The work of Refik Anadol that inspired me, seemed to draw lighter lines in the top layer. To make this possible in my code, I need to sort the pixel list based on the total colour value. A way to do this by adding up the colour values to a total colour value.

Modify the for loop so that it adds the total value to the pixel object. After that, you can sort the objects based on the total colour value.

3: Draw paintings with the data using line charts

Now on to the fun part: drawing the paintings. You can do this with any data visualisation package. I chose to use Matplotlib, and when people hear this package, plots like this come to mind:

What people forget is that Matplotlib is super flexible, just as most programmatic ways to visualise data. With the same basic plot options and tweaks, we can turn pixels from an image like this:

Into the painting-like object you see below:

Pretty nice right?

Here are a few pointers that help your code achieve this effect:

  • Disable the axis, so you have a blank canvas
  • Loop through the (sorted) pixels
  • Draw a line per n pixels (I decided to go with 6)
  • Set the colour of the line (I decided to go with the color of the final pixel in the line)
  • Play with settings like alpha and linewidth

A setup like this will generate a large number of lines. For my resized images, the code still draws 28.800 lines per image!

And since it’s all code, it can easily be done for other images as well. Here’s the output of my three input images:

Two bonus tips:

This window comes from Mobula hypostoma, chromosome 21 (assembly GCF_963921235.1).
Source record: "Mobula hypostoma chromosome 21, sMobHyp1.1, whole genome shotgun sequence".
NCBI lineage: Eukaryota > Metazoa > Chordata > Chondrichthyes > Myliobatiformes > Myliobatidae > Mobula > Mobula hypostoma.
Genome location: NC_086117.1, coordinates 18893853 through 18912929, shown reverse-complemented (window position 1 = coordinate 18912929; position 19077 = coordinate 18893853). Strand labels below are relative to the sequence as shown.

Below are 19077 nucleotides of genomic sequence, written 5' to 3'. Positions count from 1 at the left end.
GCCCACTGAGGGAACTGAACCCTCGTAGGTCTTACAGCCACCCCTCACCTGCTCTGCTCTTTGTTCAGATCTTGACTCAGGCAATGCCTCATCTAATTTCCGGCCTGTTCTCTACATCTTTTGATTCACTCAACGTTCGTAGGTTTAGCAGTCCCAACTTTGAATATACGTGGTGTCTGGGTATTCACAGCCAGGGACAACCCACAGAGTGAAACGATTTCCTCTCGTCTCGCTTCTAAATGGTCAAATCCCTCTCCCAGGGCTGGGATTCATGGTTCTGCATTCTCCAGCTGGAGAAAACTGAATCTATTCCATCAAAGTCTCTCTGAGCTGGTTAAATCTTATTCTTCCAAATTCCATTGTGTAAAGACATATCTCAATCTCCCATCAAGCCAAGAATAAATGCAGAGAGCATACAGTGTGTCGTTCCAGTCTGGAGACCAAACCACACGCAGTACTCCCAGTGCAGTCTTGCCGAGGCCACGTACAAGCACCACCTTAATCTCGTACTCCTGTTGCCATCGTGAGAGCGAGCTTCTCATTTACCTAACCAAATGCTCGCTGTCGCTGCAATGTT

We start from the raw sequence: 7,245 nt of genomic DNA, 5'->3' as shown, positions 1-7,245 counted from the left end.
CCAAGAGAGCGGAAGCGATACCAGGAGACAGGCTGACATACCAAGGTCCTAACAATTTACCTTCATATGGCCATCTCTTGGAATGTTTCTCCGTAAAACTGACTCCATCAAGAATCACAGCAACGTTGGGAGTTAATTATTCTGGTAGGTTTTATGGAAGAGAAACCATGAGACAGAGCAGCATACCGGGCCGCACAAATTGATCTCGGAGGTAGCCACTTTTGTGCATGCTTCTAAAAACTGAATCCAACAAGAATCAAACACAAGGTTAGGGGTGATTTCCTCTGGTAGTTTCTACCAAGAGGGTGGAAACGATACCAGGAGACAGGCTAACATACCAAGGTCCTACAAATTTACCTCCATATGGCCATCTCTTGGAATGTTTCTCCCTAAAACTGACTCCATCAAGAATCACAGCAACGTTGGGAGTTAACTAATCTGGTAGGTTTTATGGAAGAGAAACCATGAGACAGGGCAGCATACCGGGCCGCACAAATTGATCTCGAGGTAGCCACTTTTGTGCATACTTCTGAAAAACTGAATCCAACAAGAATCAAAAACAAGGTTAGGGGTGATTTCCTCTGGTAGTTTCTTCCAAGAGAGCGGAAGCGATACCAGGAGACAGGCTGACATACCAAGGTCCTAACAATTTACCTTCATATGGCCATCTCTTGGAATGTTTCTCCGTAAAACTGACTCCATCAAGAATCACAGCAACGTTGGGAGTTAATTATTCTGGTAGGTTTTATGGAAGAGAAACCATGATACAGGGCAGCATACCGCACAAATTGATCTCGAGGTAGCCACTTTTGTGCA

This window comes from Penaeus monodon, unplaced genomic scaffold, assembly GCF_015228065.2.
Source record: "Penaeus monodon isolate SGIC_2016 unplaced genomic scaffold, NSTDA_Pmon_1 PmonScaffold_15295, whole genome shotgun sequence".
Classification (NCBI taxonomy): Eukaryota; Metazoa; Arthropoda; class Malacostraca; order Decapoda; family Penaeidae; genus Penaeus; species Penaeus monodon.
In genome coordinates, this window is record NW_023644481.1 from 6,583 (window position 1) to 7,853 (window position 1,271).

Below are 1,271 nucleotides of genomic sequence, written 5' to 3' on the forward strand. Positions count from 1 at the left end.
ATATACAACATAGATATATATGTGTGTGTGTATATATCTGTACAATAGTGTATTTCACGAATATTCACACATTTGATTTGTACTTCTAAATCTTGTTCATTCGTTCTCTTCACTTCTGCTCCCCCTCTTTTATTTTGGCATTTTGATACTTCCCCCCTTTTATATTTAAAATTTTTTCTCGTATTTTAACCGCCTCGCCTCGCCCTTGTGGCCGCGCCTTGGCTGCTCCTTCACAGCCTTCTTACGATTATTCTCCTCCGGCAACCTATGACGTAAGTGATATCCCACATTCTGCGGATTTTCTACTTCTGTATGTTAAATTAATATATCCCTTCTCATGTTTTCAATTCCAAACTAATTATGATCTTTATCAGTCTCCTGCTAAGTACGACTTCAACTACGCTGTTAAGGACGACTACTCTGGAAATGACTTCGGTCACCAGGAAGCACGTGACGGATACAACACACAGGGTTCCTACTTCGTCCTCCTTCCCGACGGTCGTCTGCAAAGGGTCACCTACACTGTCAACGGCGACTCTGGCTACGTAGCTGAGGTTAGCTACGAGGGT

• Depending on your input image size, this code might take a long time to complete. Consider implementing a progress tracker (e.g. print the % completed).
  • If your code takes a long time to complete, consider resizing your images to a smaller size. You can always increase the size again when you’ve fully tested the code.

4: Create an animation based on the paintings

Now how do you get from these nice images to a moving, living painting? Again, it’s pretty easy. Technically, a video is nothing more than a collection of sequential images. So that is what we need.

  • Save intermediate steps: You can use the code you wrote before and save your plot after a new line has been added. But be careful. Each image is a frame in the video. If the video has a framerate of 12 frames per second (fps) and you have three images of 28.800 lines each, that will result in a 2-hour video! It’s fun, but a bit much for a first test. (I went for a new image every 400 lines).
  • Layered paintings: make sure the code continues painting a new image on top of a completed one. That way, the final video will slowly move from one painting to the next.
  • Yo yo: for video that has a bit of an end to it, consider implementing a yo yo effect. You can do so by reading a list of images, making a copy of the list, reverting the list, and adding it to your original list.

Alright, if you get all this to work, you have a list of images ready. Using a package like cv2, you can generate a video.

And that gets us back to the video we started with:

Pretty cool for a a collection of line charts right?